Is CBD oil legal in North Carolina?
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- What is CBD?
- Why is CBD sometimes illegal?
- North Carolina CBD laws
- Where to buy CBD in North Carolina
- How to read CBD labels and packaging
Yes. Hemp-derived CBD with less than 0.3% THC became legal at the federal level in 2018 and it is legal in North Carolina. In addition, hemp extract that contains less than 0.9% THC and at least 5% CBD by weight is legal if the person purchasing it is registered with the state as a patient with intractable epilepsy or a patient’s caregiver.
What is CBD?
CBD stands for cannabidiol. It is a non-intoxicating cannabinoid found in cannabis. Cannabidiol is the second-most abundant cannabinoid in the plant after tetrahydrocannabinol (THC). It has many potential therapeutic benefits, including anti-inflammatory, analgesic, anti-anxiety, and seizure-suppressant properties. CBD can be sourced from both marijuana and hemp plants.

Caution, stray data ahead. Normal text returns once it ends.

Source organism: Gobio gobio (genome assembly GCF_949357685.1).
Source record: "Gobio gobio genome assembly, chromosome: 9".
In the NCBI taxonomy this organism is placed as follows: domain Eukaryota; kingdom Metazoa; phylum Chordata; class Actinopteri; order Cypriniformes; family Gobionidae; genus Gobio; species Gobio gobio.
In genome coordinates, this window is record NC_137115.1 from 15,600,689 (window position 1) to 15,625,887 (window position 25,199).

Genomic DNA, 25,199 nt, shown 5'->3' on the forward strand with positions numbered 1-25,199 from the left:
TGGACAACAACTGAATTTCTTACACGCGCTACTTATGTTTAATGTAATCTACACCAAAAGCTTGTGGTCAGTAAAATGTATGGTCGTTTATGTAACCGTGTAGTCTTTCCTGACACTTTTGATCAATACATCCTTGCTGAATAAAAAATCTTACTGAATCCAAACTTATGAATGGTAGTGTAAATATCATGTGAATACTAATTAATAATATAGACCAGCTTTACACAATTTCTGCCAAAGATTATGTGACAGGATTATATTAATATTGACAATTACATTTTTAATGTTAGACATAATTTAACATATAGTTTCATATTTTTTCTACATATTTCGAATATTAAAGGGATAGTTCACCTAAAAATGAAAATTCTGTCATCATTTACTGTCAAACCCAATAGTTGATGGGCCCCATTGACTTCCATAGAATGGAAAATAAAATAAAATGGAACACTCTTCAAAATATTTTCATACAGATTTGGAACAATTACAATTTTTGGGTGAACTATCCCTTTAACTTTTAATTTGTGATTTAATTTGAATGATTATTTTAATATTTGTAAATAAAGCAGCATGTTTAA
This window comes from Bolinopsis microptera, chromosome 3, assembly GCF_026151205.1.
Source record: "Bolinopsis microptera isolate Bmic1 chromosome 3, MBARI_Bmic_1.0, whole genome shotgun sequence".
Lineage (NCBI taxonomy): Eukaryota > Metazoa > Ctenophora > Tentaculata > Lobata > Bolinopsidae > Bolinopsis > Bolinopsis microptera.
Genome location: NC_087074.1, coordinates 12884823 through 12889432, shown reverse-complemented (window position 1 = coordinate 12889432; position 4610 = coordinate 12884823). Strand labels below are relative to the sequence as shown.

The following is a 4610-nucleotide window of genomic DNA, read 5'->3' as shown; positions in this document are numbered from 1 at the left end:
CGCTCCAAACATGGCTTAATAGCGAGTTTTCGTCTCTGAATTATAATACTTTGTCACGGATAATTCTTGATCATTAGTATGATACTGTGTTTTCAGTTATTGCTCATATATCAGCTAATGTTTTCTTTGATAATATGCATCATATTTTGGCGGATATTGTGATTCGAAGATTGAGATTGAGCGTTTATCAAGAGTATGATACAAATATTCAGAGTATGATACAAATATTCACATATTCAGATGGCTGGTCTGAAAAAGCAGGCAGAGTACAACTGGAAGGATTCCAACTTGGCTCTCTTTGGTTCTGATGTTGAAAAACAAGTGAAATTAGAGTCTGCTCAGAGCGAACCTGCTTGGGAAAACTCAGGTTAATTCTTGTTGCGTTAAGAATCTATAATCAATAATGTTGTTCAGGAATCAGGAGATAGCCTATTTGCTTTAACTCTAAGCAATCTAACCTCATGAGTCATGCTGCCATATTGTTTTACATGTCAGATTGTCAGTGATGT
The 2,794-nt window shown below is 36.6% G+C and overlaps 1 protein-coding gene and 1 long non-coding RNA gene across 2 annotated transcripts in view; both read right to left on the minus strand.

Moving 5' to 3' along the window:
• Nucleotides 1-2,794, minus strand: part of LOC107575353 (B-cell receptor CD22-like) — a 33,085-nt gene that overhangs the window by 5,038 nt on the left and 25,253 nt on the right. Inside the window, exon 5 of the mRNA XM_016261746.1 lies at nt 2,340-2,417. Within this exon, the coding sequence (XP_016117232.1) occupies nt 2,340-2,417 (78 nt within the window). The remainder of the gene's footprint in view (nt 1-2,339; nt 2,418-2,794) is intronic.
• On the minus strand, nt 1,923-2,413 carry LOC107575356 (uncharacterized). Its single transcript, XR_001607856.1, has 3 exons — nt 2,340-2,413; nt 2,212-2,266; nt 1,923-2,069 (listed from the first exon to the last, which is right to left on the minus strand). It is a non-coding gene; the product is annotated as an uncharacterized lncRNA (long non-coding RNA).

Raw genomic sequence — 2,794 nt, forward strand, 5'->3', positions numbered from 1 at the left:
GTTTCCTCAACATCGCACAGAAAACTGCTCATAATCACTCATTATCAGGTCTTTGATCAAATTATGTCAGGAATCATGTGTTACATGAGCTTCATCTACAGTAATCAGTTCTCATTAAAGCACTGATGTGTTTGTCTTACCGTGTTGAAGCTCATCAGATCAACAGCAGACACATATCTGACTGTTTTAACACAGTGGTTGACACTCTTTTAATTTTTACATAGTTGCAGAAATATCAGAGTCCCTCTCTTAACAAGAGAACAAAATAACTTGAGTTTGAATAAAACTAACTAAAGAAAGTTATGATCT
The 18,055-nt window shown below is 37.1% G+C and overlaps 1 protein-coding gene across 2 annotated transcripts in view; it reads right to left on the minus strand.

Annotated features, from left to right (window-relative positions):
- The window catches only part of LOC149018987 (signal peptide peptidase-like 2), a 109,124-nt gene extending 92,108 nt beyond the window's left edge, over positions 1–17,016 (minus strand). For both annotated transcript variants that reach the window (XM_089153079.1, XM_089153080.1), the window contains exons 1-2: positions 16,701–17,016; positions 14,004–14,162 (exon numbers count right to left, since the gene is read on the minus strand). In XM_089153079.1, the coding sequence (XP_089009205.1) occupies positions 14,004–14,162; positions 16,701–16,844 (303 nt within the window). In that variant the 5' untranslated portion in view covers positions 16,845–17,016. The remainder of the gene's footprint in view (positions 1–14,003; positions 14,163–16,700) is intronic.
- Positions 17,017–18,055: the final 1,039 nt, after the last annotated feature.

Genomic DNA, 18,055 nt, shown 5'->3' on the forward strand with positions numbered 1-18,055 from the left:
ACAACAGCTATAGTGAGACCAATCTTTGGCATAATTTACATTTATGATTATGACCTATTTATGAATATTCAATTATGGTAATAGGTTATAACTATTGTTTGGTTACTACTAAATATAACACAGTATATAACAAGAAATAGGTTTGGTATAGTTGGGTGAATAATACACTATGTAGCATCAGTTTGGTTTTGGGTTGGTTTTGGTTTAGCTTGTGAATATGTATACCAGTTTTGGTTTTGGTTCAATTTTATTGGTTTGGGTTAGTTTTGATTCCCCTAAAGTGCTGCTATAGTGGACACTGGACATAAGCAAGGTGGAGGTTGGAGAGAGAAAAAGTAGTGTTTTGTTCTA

CBD stands for cannabidiol, a non-intoxicating substance found in cannabis. Photo by: Gina Coleman/Weedmaps
Why is CBD sometimes illegal?
Even though industrial hemp plants don’t produce enough THC to cause intoxication, all types of cannabis, including hemp, were made illegal following the passage of the 1970 Federal Controlled Substances Act. The legislation swept all types of cannabis into the Schedule I category, which defined cannabis as a substance with a high potential for abuse, no accepted medical use, and a likelihood for addiction.